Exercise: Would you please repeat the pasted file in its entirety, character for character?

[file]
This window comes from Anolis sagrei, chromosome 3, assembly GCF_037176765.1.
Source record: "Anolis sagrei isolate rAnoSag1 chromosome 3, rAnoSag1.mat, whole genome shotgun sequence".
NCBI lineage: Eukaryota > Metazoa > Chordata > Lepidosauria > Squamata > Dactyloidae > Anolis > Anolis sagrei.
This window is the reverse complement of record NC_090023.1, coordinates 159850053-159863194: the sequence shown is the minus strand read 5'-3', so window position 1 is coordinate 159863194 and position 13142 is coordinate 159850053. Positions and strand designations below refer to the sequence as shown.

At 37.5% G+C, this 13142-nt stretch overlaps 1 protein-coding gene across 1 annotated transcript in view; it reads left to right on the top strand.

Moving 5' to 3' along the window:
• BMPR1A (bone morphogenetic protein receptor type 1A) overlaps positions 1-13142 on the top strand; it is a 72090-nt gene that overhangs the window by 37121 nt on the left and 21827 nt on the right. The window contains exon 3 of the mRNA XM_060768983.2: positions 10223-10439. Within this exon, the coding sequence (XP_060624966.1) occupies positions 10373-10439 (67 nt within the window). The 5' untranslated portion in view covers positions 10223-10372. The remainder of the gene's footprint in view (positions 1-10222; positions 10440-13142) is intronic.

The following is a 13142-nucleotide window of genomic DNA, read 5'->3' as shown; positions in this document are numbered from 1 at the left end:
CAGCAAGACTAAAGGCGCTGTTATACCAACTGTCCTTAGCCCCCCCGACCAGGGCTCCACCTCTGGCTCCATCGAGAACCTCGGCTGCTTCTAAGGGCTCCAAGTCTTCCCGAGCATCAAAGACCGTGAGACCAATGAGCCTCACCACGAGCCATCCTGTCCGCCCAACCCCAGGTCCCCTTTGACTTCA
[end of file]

This window comes from Anolis sagrei, chromosome 3, assembly GCF_037176765.1.
Source record: "Anolis sagrei isolate rAnoSag1 chromosome 3, rAnoSag1.mat, whole genome shotgun sequence".
NCBI lineage: Eukaryota > Metazoa > Chordata > Lepidosauria > Squamata > Dactyloidae > Anolis > Anolis sagrei.
This window is the reverse complement of record NC_090023.1, coordinates 159850053-159863194: the sequence shown is the minus strand read 5'-3', so window position 1 is coordinate 159863194 and position 13142 is coordinate 159850053. Positions and strand designations below refer to the sequence as shown.

At 37.5% G+C, this 13142-nt stretch overlaps 1 protein-coding gene across 1 annotated transcript in view; it reads left to right on the top strand.

Moving 5' to 3' along the window:
• BMPR1A (bone morphogenetic protein receptor type 1A) overlaps positions 1-13142 on the top strand; it is a 72090-nt gene that overhangs the window by 37121 nt on the left and 21827 nt on the right. The window contains exon 3 of the mRNA XM_060768983.2: positions 10223-10439. Within this exon, the coding sequence (XP_060624966.1) occupies positions 10373-10439 (67 nt within the window). The 5' untranslated portion in view covers positions 10223-10372. The remainder of the gene's footprint in view (positions 1-10222; positions 10440-13142) is intronic.

The following is a 13142-nucleotide window of genomic DNA, read 5'->3' as shown; positions in this document are numbered from 1 at the left end:
CAGCAAGACTAAAGGCGCTGTTATACCAACTGTCCTTAGCCCCCCCGACCAGGGCTCCACCTCTGGCTCCATCGAGAACCTCGGCTGCTTCTAAGGGCTCCAAGTCTTCCCGAGCATCAAAGACCGTGAGACCAATGAGCCTCACCACGAGCCATCCTGTCCGCCCAACCCCAGGTCCCCTTTGACTTCA